Controlling your image on the Internet

As the No. 1 media, the Internet carries all sorts of useful information for job hunters as well as for recruiting employers. However, some personal information could get in the way of a potential hiring or promotion. Your virtual reputation, or online reputation can have serious consequences on your real life. How then can you control your image on the Internet?

Internet: friend or foe?

Facebook, Twitter, LinkedIn, forums, open chats and blogs are useful communication tools when looking for a job. They can however become treacherous if the image they reflect doesn’t match the reality or works against you.

Stay on guard

Just as you can send an application file over the Internet, so too can a recruiter investigate a potential applicant with just a few clicks. Recruiters and headhunters are present on social networks and are taking advantage of the possibilities offered by the Internet in their day-to-day work, whether it is to find the ideal profile or to seek information about candidates. It is thus important to pay particular attention to the data and vocabulary used when creating your profile, writing a blog or publishing a message in a forum, even more so when your name appears fully.

An example of the dangers of the web

The “Employer Perspectives on Social Networking Survey”, one of the latest surveys published by Manpower Inc., gives an example of the consequences of too great freedom of speech on the Internet: “In 2008, Virgin Atlantic fired 13 flight attendants who had posted their candid thoughts about the company on a Facebook page”. If this is true for actual employees, the same goes for job seekers.

Be active on social networks

On social networks or blogs, as long as they are professional, your success depends on your level of engagement. While maintaining a blog requires dedication, bringing your social networks to life is a piece of cake. All you have to do is create a profile, maintain it and manage your contacts (read the part of this site dedicated to networking ((@SRE: ajouter lien vers « Adoptez la networking attitude sur les réseaux sociaux »))).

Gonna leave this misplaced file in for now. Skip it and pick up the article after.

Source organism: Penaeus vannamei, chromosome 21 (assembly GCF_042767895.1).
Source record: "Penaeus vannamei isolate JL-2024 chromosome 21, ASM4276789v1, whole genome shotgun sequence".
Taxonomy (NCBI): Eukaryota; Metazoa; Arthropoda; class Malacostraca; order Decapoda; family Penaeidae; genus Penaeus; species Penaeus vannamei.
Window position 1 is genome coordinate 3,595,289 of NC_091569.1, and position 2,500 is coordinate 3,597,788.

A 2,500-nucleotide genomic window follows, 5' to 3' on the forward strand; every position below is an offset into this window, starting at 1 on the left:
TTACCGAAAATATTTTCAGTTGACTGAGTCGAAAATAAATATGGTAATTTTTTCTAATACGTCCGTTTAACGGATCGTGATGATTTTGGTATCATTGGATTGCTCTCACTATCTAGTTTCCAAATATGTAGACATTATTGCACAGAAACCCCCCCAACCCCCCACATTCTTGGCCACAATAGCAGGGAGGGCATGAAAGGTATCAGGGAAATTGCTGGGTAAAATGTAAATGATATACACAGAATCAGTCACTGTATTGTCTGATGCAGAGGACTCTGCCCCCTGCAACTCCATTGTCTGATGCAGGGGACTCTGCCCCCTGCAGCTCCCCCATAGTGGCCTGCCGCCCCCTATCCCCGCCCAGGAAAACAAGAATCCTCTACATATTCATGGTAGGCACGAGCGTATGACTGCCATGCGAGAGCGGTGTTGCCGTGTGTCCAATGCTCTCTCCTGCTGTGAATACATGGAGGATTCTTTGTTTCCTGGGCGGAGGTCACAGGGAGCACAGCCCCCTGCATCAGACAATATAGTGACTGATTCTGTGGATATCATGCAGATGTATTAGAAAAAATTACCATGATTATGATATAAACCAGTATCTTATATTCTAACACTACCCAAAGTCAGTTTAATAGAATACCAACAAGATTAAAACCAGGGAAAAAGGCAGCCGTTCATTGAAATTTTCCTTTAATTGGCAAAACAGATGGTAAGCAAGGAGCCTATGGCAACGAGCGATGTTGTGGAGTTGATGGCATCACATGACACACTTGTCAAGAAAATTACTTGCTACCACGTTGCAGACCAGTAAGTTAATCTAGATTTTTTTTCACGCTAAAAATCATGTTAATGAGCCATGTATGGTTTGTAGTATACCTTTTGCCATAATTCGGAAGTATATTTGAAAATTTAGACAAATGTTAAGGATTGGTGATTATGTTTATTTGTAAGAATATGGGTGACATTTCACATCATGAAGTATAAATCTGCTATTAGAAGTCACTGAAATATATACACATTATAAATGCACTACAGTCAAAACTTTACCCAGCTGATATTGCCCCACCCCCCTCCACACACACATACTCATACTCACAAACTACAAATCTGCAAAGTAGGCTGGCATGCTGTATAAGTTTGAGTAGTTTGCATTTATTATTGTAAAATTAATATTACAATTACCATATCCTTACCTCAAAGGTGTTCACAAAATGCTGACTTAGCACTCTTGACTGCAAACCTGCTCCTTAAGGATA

Manage your reputation on the Internet

1. Google your name regularly. To google your name, enter it between brackets in the Google search engine in order to:

  1. find out if you have any namesakes;

  2. find out on which sites your name appears;

  3. check your public profile on social networks;

  4. check if any information related to you is published on sites that you may not know about and if so have it removed, especially if it is harmful for your image;

  5. Check that all information related to you is accurate and up-to-date.

Recruiters have the habit of comparing the information they find online with the information that they receive from a candidate. Beware of contradictions and white lies.

2. Don’t let any gossip or potentially harmful pictures circulate. If you discover compromising elements on a website contact the webmaster. If it is on a blog, use your right to reply or get in touch with the author and ask them to remove the comment. Just imagine if a recruiter came across it!

Watch out: keep in mind that it can be difficult to have data removed once it is published, since it can be replicated on other platforms without the author being informed.

3. Check the privacy of the websites on which you are publishing your personal data. Personal data includes any piece of information that can be tracked down to you such as your first name, last name, address, birth date, contacts, bank account number, credit card number, pictures, etc.

4. Restrict access to your profile and protect your privacy. For example, limit access to your close friends or your contact list. Ask them not to publish anything about you without consulting with you beforehand. Explain to them that your chances of finding a job also depend on the image reflected on the Internet.

5. Update your profiles regularly. Most recruiters will perform an Internet search using your name. Outdated or inconsistent information might have a negative influence on the employer’s decision.

Summary